First trimester ultrasound examination is done to evaluate the presence, size, number and location of the pregnancy. Ultrasound can also be used for first-trimester sonographic genetic screening, as well as screening for any abnormalities of your uterus or cervix.

In the second or third trimester a standard ultrasound is done to evaluate several features of the pregnancy, including fetal anatomy. This exam is typically done between weeks 18 and 20 of pregnancy. However, the timing of this ultrasound might be altered for reasons such as obesity or prior surgical incision at the scanning site, which could limit visualization of the fetus.

During the second and third trimesters, limited ultrasound evaluation might be needed when a specific question requires investigation. Examples include the evaluation of fetal growth and the estimation of amniotic fluid volume. A specialized or detailed exam is done when an anomaly is suspected based on your history or other prenatal exam results.

Here are some of the reasons your health care provider might use fetal ultrasound:

  • Confirm the pregnancy and its location. Some fetuses develop outside of the uterus, in the fallopian tube. A fetal ultrasound can help your health care provider detect a pregnancy outside of the uterus (ectopic pregnancy).
  • Determine your baby's gestational age. Knowing the baby's age can help your health care provider determine your due date and track various milestones throughout your pregnancy.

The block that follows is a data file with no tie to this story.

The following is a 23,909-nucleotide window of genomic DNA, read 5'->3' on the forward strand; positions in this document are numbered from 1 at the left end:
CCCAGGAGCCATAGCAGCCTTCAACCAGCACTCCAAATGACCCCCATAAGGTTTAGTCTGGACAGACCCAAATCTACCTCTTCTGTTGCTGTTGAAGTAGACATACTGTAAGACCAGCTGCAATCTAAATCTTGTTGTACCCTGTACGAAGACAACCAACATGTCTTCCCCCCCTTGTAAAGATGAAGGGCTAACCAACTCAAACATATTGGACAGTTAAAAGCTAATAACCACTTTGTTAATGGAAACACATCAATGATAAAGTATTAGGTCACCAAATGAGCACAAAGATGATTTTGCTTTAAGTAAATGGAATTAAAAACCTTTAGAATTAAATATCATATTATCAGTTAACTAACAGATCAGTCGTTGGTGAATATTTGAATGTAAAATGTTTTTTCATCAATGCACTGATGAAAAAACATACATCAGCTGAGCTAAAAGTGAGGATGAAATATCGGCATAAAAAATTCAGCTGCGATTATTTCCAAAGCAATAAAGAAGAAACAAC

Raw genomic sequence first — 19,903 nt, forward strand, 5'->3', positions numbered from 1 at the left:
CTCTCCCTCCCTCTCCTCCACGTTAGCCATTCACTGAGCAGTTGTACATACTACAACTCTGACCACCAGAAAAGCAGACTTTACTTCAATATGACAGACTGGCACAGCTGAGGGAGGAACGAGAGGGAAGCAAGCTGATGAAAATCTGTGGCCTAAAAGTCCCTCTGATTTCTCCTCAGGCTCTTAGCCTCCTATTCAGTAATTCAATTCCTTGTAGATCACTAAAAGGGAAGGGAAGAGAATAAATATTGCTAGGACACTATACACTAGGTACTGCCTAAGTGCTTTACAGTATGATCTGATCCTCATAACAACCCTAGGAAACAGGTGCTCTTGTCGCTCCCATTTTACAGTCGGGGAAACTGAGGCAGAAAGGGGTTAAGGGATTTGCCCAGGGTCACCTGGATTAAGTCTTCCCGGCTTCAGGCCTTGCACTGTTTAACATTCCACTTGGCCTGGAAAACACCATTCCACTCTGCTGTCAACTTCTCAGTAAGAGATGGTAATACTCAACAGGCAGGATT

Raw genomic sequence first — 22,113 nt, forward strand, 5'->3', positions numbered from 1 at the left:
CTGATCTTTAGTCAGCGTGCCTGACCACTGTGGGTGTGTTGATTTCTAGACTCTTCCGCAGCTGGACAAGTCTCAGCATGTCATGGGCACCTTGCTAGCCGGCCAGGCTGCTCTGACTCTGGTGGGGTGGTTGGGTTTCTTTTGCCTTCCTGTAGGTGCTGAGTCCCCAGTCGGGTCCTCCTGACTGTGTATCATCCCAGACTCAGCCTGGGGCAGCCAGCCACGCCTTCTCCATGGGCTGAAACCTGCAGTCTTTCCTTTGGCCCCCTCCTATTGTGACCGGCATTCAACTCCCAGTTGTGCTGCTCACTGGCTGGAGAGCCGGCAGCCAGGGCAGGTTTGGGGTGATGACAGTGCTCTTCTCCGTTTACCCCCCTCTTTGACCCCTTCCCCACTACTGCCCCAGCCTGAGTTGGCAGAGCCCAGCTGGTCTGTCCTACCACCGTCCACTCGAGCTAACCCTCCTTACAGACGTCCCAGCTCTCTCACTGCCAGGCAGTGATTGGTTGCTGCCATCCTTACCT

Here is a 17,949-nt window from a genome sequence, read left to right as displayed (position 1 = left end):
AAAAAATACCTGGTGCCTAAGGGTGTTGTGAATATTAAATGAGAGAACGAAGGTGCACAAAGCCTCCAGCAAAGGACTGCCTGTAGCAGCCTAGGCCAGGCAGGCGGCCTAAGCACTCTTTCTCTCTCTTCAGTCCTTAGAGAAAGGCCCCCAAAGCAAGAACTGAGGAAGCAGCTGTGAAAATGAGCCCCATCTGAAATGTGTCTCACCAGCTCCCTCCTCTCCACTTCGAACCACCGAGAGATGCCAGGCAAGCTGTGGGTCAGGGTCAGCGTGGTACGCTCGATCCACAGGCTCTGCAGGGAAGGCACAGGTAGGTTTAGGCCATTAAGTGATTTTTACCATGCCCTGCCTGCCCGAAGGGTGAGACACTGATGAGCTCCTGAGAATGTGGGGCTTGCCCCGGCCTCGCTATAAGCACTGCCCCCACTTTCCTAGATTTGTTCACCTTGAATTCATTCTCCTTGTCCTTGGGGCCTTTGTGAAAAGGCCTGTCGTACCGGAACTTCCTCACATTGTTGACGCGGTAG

• Confirm the number of babies. If your health care provider suspects a multiple pregnancy, an ultrasound might be done to confirm the number of babies.
  • Evaluate your baby's growth. Your health care provider can use ultrasound to determine whether your baby is growing at a normal rate. Ultrasound can be used to monitor your baby's movement, breathing and heart rate.
  • Study the placenta and amniotic fluid levels. The placenta provides your baby with vital nutrients and oxygen-rich blood. Too much or too little amniotic fluid — the fluid that surrounds the baby in the uterus during pregnancy — or complications with the placenta need special attention. An ultrasound can help evaluate the placenta and amniotic fluid around the baby.
  • Identify birth defects. An ultrasound can help your health care provider screen for some birth defects.
  • Investigate complications. If you're bleeding or having other complications, an ultrasound might help your health care provider determine the cause.
  • Perform other prenatal tests. Your health care provider might use ultrasound to guide needle placement during certain prenatal tests, such as amniocentesis or chorionic villus sampling.
  • Determine fetal position before delivery. Most babies are positioned headfirst by the end of the third trimester. That doesn't always happen, though. Ultrasound imaging can confirm the baby's presentation so that your health care provider can discuss options for delivery.

Fetal ultrasound should be done only for valid medical reasons. Fetal ultrasound isn't recommended simply to determine a baby's sex. Similarly, fetal ultrasound isn't recommended solely for the purpose of producing keepsake videos or pictures.

If your health care provider doesn't suggest a fetal ultrasound but you'd like the reassurance an ultrasound can provide, share your wishes with your provider so that you can work together to determine what's best for you and your baby.

Sept. 19, 2015